Isolation and Discovery – Review of “DD/MM/YYYY” by Kostis Argyriadis

In the very back of Kostis Argyriadis’s new book, DD/MM/YYYY, he writes:

DD/MM/YYYY is a series of personal photographic explorations of place and presence. It explores time and what remains of it as it flows between us. In a way, it is an isolation in a small universe that I’m trying to create and within which I am trying to exist comfortably.

An isolation. A bit of separateness in a universe he’s trying to create. An effort to be comfortable in one’s own reality.

This is an engaging idea.

“DD/MM/YYYY” by Kostis Argyriadis
Self-published, 2022
review by W. Scott Olsen

Every photograph, every image at all, is an isolation. At one level, this is an obvious bit of de facto truth.  But what if we were to focus more on the metaphorical element of this idea?  Every image is an act, and then an artifact, of separation, of perhaps loneliness, of certainly character and soul and mind. Every image is separate from the rest of the universe. Forget context.  Forget milieu. Forget any type of connection at all.

Now imagine that the isolation is not meant to be reportage. The image is not intended as much to preserve some scene for study or understanding as it is to express some inner state. 

The book, he says, is about place and presence. How do I exist in this place? What does this place call for from my heart?

DD/MM/YYYY is an intriguing book that provokes lingering on every page.

If we were to borrow the language of literature, we might say this book is a type of personal, psychological or emotional poetry. Poetry is form given to emotion. But I think philosophy is closer to the mark here. DD/MM/YYYY is a book of phenomenological photography.

As a quick reminder, according to the Stanford Encyclopedia of Philosophy,

The discipline of phenomenology may be defined initially as the study of structures of experience, or consciousness. Literally, phenomenology is the study of “phenomena”: appearances of things, or things as they appear in our experience, or the ways we experience things, thus the meanings things have in our experience. Phenomenology studies conscious experience as experienced from the subjective or first-person point of view.

I am aware we could argue all photography is engaged with phenomena. But rarely does that fact take such center stage. The images in this book do not ask us to understand them in any type of social framework, nor do they ask (at least not first) us to provide our own emotional context. In the form of a frozen moment, these images ask us to understand the artist’s state of thinking and his engaging with the phenomena of his world.

DD/MM/YYYY is a collection of black and white images. All of them are dark—either nighttime shots or lowered exposure. Many make use of double exposure. Nearly all utilize blur or soft focus. All of them are square, 1:1, meant to be read from their center outward. And while they may be isolations, every one of them is an isolation that implies a larger, more first-person abstract curiosity.

The title is not an invitation to fill in our own day and month and year.  Rather, the opposite.  It is declarative. There is no day, no month, no year. They are all the same, unspecified. Any one will do.

Yet, despite all this, DD/MM/YYYY is not a depressing book. For me at least, it’s very much a book about curiosity in a world of isolated moments, curiosity about how all this stuff we see came together. Curiosity about how the parts of what we perceive work with each other and how those relationships express something I have yet to understand or articulate about myself.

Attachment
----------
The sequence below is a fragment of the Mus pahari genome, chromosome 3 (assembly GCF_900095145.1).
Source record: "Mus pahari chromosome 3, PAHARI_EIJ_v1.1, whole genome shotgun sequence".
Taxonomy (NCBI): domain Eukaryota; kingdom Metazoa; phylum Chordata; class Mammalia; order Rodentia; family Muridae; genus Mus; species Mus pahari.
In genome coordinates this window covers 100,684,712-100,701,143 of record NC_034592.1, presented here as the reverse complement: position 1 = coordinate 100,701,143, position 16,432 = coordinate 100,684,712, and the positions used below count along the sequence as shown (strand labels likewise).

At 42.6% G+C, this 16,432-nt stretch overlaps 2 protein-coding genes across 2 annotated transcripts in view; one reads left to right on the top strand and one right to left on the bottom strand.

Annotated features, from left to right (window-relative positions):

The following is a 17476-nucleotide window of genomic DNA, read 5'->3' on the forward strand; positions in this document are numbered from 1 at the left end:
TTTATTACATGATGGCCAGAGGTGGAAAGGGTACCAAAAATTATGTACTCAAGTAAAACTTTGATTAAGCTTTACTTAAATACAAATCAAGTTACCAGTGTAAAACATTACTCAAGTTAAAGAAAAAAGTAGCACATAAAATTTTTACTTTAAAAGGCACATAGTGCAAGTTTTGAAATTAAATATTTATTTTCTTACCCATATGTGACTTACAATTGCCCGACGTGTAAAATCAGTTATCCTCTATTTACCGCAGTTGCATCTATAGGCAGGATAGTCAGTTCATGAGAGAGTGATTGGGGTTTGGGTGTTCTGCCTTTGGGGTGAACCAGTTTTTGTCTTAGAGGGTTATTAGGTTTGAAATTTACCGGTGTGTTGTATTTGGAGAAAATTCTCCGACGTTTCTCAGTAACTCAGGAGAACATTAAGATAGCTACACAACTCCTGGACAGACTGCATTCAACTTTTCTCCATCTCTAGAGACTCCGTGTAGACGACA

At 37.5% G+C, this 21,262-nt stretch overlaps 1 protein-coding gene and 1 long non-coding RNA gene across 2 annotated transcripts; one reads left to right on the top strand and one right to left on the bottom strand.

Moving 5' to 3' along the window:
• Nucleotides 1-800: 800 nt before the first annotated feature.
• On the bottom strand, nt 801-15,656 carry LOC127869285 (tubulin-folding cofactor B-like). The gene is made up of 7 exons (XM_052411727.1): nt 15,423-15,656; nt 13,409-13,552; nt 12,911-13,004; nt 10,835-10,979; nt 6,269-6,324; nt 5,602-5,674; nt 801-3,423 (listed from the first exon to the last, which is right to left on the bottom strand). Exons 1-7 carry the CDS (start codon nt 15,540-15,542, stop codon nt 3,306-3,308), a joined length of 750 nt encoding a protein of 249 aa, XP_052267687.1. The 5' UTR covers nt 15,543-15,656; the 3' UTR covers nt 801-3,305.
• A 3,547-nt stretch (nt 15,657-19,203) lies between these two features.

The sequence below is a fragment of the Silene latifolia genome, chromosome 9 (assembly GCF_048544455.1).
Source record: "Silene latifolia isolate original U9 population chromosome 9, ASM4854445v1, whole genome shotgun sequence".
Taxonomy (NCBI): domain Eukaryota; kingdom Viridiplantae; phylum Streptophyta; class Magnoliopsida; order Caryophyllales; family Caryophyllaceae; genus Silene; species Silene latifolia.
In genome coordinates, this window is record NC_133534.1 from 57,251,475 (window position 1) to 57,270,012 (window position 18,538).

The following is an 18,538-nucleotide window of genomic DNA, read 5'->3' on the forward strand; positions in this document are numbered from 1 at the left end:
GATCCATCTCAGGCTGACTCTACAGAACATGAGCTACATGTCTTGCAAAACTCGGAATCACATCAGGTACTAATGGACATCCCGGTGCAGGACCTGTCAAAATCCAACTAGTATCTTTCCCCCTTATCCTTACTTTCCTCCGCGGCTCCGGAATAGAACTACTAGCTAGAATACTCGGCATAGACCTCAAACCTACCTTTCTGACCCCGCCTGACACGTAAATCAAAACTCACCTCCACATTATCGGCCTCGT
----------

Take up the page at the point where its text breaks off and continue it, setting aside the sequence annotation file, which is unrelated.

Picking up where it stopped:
The external, visible world is certainly a provocateur. And I am serious when I say this book really is a phenomenological approach to articulating the self in time. But, as is true for all of us, phenomena/images as memories get layered on top of each other.  Is it possible to have a series of isolations? Can multiple separatenesses be understood together without diluting their separateness? Do we look at the double exposure, the layering of two isolations, as merged into one isolation?  Or are there, in fact, now three – the two individuals and the one merged? The joy here, of course, is that there is no single answer.  We get to tease out all the threads and all are equally valid.

Again on that back page, Argyriadis says,

What I discover (or find) in this series are human forms and traces of nature, bombarded by fragments of memory that I collect to create this new passage, which may be a new isolation or a way out. At the same time, I am attempting to remain consciously present, aware, always in the way that every new answer leads to a new question, starting a new circle while ending the previous one.

As I look back on this project’s moments of creation, I observe that there is always something more to unfold, a reminder of what is actually important without seeming important, a fleeting glimpse of the everyday, magical, yet trivial events that life provides.

DD/MM/YYYY asks to be read as memoir. It is not a narrative so easy to conceptualize as a road-trip or event. It is a memoir, perhaps without a narrative arc at all, of an interior state of mind and being presented with the sights of the external world.

As dark and moody as the images may be, they do give evidence to his idea that there is always something more to unfold. Everyday, trivial events can be magical.

Born in 1981 in Thessaloniki, Greece, Argyriadis attended ESP Photography College. His work has been exhibited in international exhibitions, solo and collective in France, Greece, Germany, Italy, Thailand, Hungary and Spain. Selected works are part of the Municipal Art Gallery of Thessaloniki, Greece.



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